A few states are protecting religious freedom
by Mary Reichard
Posted 9/14/15, 02:25 pm
Two state legislatures are trying to bring some order to the legal chaos created when the U.S. Supreme Court imposed a new marriage definition on all 50 states. Kentucky, where embattled Christian county clerk Kim Davis resides, is not one of them.
Utah and North Carolina have moved to protect freedom of conscience, though countermoves from federal agencies such as the Equal Employment Opportunity Commission are creating jagged edges of legal complexity.
In Utah, conservative Mormons and LGBT activists hammered out a deal called the Utah Compromise, which became effective in May.
The Utah Compromise avoids what happened in Kentucky by making a list of clerks who have no religious objection to issuing marriage licenses to same-sex couples or presiding over their nuptials. Couples can choose from that list of willing participants, thereby avoiding a nasty confrontation at the clerk’s front desk.
“It’s working extremely well,” said State Sen. Stuart Adams, who helped craft the Utah Compromise.
The law attempts to head off state legal battles. It is limited in scope, giving LGBT people protection from discrimination in employment and housing, with an accommodation for religious organizations. Churches, state agencies, and nonprofit religious organizations are included in that. But florists, bakers, pizza makers, and business owners who deal with the public are not included.
Robin Fretwell Wilson, a professor of law at the University of Illinois who also helped draft the Utah Compromise, said both LGBT advocates and people of faith got something out of it.
“We know that every faith tradition says something about sexuality. If the church, however, whichever church we’re talking about—Catholic, evangelical, protestant, whatever it is … cannot speak to marriage and sexuality, they have nothing left,” Wilson said. “What happened with the Utah Compromise is they say, ‘We get it. There’s no reason for some kid to be fired from Red Robin for going to a gay rights parade. Because at the end of the day, he serves hamburgers. Who cares? But we’re going to be cognizant of the fact that religious communities are wanting to maintain their religious character even in the face of that change.’”
North Carolina also passed a law, much narrower in scope than Utah’s, to protect religious liberty. County officials who issue marriage licenses can decline to do so if it violates their religious beliefs and still keep their jobs. But they must decline all requests for licenses, not just for same-sex couples.
“Some of these folks have been in these jobs [since] before same-sex marriage was recognized anywhere in the world. They got kind of cold-clocked by social change. It’s a good and decent thing to do to keep them from being fired,” Wilson said.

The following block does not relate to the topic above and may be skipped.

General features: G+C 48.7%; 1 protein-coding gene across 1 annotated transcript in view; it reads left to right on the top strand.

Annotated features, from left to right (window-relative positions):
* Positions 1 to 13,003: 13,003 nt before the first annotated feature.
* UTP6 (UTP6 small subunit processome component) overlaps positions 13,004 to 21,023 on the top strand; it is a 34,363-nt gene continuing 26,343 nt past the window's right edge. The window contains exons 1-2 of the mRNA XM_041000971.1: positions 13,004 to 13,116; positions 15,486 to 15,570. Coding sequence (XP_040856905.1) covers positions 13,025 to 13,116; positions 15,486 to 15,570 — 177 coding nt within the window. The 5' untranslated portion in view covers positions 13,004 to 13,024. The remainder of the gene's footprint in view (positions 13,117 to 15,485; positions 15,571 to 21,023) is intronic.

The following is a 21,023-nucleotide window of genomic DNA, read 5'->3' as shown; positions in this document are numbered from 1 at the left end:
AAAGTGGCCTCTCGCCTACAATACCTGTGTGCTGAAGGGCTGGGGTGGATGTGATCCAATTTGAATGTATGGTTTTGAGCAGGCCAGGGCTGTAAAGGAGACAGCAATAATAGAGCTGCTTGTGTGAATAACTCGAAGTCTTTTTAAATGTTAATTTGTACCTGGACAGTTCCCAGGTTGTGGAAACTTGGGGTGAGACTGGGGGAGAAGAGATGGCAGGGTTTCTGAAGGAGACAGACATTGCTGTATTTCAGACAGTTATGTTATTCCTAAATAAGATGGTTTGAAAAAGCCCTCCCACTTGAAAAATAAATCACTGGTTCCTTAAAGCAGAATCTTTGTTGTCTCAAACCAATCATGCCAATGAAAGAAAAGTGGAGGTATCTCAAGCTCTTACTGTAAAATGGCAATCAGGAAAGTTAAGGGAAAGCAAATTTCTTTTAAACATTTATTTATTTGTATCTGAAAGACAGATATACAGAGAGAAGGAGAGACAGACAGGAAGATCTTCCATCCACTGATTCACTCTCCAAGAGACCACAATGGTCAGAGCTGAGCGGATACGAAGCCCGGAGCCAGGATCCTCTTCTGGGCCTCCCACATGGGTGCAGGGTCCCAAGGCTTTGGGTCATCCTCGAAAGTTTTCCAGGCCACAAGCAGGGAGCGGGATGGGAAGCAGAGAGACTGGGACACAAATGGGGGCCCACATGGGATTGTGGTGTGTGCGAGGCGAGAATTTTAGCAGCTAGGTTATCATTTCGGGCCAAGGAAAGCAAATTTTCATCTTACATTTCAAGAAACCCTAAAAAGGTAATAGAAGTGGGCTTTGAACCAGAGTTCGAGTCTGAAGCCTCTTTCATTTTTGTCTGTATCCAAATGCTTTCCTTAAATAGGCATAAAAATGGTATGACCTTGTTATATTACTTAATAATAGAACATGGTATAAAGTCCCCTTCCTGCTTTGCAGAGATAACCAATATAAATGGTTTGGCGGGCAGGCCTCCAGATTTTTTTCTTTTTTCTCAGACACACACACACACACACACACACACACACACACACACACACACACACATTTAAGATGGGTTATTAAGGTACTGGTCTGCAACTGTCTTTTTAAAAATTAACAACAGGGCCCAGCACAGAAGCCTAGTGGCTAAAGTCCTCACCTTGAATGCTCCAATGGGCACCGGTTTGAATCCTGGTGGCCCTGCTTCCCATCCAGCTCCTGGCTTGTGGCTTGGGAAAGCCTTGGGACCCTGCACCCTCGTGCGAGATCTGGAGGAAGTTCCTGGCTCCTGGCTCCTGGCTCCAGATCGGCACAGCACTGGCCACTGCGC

But a policy just adopted by the Equal Employment Opportunity Commission (EEOC) presents a new wrinkle in the law. The EEOC says “sex discrimination,” which used to mean men and women, now includes sexual orientation.
Matthew Kacsmaryk of Liberty Institute said policies like the EEOC’s are another step in a decades-long process to remove the first three pillars of marriage law: permanence, exclusivity, and procreation. No fault divorce laws undid permanence. Serial relationships and cohabitation undid exclusivity. And contraception and abortion unhinged sexual relations from marital procreation.
Now, the fourth and final pillar of marriage law is crumbling: the complementarity of gender differences.
“Traditionally and legally, we define sex according to chromosomes … That’s typically how we define sex. That’s how we ordered our marriage laws and made certain presumptions of paternity in the family code. All of that is cast into disarray if you declare sex irrelevant to marriage,” Kacsmaryk said.
Anywhere a definition of “family” or “sex” or “spouse” exists in the law, we now have conflict. And that’s why Kascmaryk thinks the Utah Compromise is giving up too much, too soon: “My disagreement is prudential. I think it’s a bad idea, particularly in deep red states like Utah and Texas, primarily for the problem of the protected class. Once a protected class is defined to be equivalent to race, it takes on a much heavier atomic weight,” Kascmaryk said.
Kascmaryk points to what happened in the District of Columbia. A law called the Armstrong Amendment protected Catholic schools from the ordinances on sexual orientation and gender identity. But when district officials thought majority public opinion leaned in favor of LGBT thinking, those protections were repealed, leaving the schools open for discrimination lawsuits.
What about the argument that we should just get the state out of the marriage business altogether? Kascmaryk doesn’t buy it, arguing that so long as there are children, the government will always be involved in making sure they are taken care of.
“There never was a time of libertarian nirvana where the state had nothing to do with declaring who is a mother, who is a father, what is a family,” he said. “They’ve always had to make these decisions for reasons of criminal punishment, for reasons of family law. So it’s virtually impossible to get the state out of that business.”
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Mary is co-host, legal affairs correspondent, and dialogue editor for WORLD Radio. She is also co-host of the Legal Docket podcast. Mary is a graduate of World Journalism Institute and St. Louis University School of Law. She resides with her husband near Springfield, Mo.